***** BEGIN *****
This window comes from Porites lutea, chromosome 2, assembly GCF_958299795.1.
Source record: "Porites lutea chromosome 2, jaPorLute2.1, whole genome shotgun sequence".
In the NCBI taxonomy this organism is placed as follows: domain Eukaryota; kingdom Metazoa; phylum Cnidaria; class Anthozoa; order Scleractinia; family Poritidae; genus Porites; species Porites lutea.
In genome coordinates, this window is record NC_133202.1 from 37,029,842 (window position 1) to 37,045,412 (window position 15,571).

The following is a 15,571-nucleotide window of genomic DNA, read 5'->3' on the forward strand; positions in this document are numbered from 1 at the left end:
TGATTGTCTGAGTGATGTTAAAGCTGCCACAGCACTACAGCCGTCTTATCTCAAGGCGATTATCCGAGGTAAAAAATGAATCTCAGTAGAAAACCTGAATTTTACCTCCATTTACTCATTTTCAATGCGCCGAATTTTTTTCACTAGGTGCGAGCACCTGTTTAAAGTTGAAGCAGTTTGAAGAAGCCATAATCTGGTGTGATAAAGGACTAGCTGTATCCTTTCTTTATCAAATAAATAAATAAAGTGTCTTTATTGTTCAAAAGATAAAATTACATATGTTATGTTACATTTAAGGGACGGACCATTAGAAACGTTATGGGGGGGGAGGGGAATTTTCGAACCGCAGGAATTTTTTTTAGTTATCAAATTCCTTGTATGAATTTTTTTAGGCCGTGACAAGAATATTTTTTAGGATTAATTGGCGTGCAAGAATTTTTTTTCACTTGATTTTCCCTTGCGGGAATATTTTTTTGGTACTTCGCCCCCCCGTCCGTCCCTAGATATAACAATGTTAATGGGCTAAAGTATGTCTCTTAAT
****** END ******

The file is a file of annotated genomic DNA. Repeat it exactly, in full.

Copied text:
This window comes from Porites lutea, chromosome 2, assembly GCF_958299795.1.
Source record: "Porites lutea chromosome 2, jaPorLute2.1, whole genome shotgun sequence".
In the NCBI taxonomy this organism is placed as follows: domain Eukaryota; kingdom Metazoa; phylum Cnidaria; class Anthozoa; order Scleractinia; family Poritidae; genus Porites; species Porites lutea.
In genome coordinates, this window is record NC_133202.1 from 37,029,842 (window position 1) to 37,045,412 (window position 15,571).

The following is a 15,571-nucleotide window of genomic DNA, read 5'->3' on the forward strand; positions in this document are numbered from 1 at the left end:
TGATTGTCTGAGTGATGTTAAAGCTGCCACAGCACTACAGCCGTCTTATCTCAAGGCGATTATCCGAGGTAAAAAATGAATCTCAGTAGAAAACCTGAATTTTACCTCCATTTACTCATTTTCAATGCGCCGAATTTTTTTCACTAGGTGCGAGCACCTGTTTAAAGTTGAAGCAGTTTGAAGAAGCCATAATCTGGTGTGATAAAGGACTAGCTGTATCCTTTCTTTATCAAATAAATAAATAAAGTGTCTTTATTGTTCAAAAGATAAAATTACATATGTTATGTTACATTTAAGGGACGGACCATTAGAAACGTTATGGGGGGGGAGGGGAATTTTCGAACCGCAGGAATTTTTTTTAGTTATCAAATTCCTTGTATGAATTTTTTTAGGCCGTGACAAGAATATTTTTTAGGATTAATTGGCGTGCAAGAATTTTTTTTCACTTGATTTTCCCTTGCGGGAATATTTTTTTGGTACTTCGCCCCCCCGTCCGTCCCTAGATATAACAATGTTAATGGGCTAAAGTATGTCTCTTAAT